Are you one of those who take cough syrups regularly? Do you pop a spoonful of these colourful, sweetened, and flavoured formulations for relief from cough? Read on to know why taking cough syrups may not be the solution to it. 

Coughing can actually be useful, and you should not try to stop it. Cough is a common reflex action that clears the throat of mucus or foreign irritants. This may occur because of excess secretions, allergens, and environmental irritants such as dust and smoke. 

You may ingest cough syrups without even giving it a second thought, but there could be many reasons behind your cough. Let us look at some of the most common ones: 

  • Common cold.

  • Influenza (flu).

  • Inhalation of irritants like smoke, dust, chemicals, or a foreign body.

  • Pneumonia (swelling and redness of lungs due to bacterial or viral infection).

  • Whooping cough (uncontrollable, violent coughing which often makes it hard to breathe).

  • Allergies (from grass and tree pollen, spores from mould and fungi, dust, and animal dander).

  • Asthma.

  • Bronchitis (swelling and redness of the lining of your bronchial tubes, which carry air to and from your lungs).

  • Gastroesophageal reflux disease (GERD or acidity).

  • Postnasal drip (makes you feel like you constantly want to clear your throat).

Now, let’s see why cough syrups may not be the best answer to your problem.

Cons of Cough Syrups

  • Most of these cough syrups contain decongestants (compounds that relieve congestion), expectorants (compounds that promote the secretion of saliva and mucous by the air passages), antihistamines (compounds that help with allergies), and antitussives (compounds that prevent or relieve cough).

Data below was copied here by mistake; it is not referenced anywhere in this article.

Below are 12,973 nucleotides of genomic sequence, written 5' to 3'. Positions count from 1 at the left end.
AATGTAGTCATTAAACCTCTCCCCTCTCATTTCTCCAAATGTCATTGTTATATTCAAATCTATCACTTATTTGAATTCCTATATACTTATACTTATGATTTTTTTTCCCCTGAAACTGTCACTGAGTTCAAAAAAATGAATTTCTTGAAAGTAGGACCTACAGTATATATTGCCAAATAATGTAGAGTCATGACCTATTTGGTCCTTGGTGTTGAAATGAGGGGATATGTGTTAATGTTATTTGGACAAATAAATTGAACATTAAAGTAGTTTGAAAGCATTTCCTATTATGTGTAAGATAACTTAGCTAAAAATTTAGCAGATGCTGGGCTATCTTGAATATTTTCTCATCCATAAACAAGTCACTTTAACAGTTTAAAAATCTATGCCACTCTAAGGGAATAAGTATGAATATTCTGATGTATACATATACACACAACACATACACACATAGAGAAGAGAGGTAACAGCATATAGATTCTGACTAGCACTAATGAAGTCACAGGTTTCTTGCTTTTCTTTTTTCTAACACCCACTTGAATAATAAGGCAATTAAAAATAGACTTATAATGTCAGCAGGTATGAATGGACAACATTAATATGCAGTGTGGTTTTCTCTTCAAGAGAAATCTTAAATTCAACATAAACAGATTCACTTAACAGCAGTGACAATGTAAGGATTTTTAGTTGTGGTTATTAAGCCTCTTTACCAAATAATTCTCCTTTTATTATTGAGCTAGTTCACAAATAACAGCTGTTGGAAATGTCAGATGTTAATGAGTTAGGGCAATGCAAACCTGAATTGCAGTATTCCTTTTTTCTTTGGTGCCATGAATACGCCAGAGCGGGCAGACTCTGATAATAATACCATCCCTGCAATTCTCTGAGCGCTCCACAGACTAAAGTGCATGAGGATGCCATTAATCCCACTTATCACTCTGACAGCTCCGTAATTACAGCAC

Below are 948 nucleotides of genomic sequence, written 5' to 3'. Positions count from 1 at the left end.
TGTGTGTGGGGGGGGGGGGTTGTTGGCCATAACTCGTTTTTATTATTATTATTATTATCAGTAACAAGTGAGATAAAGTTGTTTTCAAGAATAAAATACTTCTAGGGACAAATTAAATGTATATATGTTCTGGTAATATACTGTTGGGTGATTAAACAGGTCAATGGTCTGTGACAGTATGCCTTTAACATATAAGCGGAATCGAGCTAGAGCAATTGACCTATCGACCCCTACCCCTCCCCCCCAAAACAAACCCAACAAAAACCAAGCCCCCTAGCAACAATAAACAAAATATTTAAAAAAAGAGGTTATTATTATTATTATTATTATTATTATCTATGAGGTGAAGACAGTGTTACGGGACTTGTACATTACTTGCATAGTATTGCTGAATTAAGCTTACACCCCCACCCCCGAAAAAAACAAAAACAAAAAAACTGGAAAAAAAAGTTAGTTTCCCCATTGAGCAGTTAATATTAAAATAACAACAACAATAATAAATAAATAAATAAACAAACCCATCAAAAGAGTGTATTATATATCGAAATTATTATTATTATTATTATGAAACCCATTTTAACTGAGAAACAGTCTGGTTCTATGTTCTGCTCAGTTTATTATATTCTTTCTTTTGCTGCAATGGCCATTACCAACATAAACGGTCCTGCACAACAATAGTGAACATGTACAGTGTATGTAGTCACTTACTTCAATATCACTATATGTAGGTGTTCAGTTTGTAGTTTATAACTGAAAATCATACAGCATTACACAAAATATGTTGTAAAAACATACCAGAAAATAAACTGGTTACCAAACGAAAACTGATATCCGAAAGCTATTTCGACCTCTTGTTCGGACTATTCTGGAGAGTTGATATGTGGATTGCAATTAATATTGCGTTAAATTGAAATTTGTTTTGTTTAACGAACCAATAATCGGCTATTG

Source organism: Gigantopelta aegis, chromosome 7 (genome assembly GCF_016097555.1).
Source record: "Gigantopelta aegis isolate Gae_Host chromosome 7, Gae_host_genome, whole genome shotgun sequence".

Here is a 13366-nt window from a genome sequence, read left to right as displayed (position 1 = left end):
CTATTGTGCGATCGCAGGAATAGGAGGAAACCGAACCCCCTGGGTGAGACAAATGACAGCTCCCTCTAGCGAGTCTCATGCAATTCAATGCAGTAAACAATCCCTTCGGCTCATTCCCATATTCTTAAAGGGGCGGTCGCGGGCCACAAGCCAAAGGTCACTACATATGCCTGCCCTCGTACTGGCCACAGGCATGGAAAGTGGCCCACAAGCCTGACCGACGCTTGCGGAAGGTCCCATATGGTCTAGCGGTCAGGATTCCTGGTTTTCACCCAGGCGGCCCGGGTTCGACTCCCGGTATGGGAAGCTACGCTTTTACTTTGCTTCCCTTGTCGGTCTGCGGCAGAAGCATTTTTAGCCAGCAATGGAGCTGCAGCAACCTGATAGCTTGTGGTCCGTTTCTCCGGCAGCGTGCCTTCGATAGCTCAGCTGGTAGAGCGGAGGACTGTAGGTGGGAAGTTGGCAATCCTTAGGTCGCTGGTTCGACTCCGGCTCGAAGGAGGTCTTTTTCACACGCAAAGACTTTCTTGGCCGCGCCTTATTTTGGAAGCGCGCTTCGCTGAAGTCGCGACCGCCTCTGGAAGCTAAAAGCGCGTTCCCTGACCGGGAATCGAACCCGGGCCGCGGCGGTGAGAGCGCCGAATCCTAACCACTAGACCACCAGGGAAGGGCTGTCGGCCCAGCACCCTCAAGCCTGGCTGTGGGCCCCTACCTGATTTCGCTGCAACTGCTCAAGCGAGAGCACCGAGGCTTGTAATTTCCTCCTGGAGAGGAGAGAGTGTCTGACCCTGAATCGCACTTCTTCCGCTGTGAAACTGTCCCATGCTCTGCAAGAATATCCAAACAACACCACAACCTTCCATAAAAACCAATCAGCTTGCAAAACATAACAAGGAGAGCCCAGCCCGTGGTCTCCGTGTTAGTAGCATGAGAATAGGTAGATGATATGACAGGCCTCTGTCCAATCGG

• Antitussives like dextromethorphan suppress cough by blocking the body’s cough reflex.

  • Cough suppressants can cause sputum (saliva mixed with mucous) retention which is harmful in patients with chronic bronchitis and bronchiectasis (a lung condition that causes coughing up of mucous due to scarred tissue in the bronchi, or the passages that let air into the lungs).

  • These cough syrups can make you feel drowsy and help you sleep but they may not provide a cure. 

What Can You Do?

You can choose home remedies instead of cough syrups to alleviate mild cough. Here are a few of them:

  • Steam inhalation helps clear airways and chest of excess mucous.

  • Honey can be more effective than dextromethorphan in easing the cough. You can add honey, nutmeg powder, and ginger juice to lukewarm water or green tea and drink it for relief.

  • Probiotics (foods with live bacteria beneficial for your health) like yoghurt may not aid in relieving your cough directly, but they can prevent acidity or GERD, which is linked with cough.

  • Saltwater gargling can assist you with a scratchy throat that leads to a cough. Add salt to lukewarm water for some benefits.

  • Turmeric milk is an age-old remedy for many ailments. Try warm turmeric tea or golden milk for your cough.

Understanding the reason behind your cough is very important. Do not self-medicate. Try these home remedies to reduce your cough. If your cough persists for two weeks or more, get yourself diagnosed and treated. Take care of yourself, and be prepared for winter. 

Disclaimer: This article is written by the Practitioner for informational and educational purposes only. The content presented on this page should not be considered as a substitute for medical expertise. Please "DO NOT SELF-MEDICATE" and seek professional help regarding any health conditions or concerns. Practo will not be responsible for any act or omission arising from the interpretation of the content present on this page.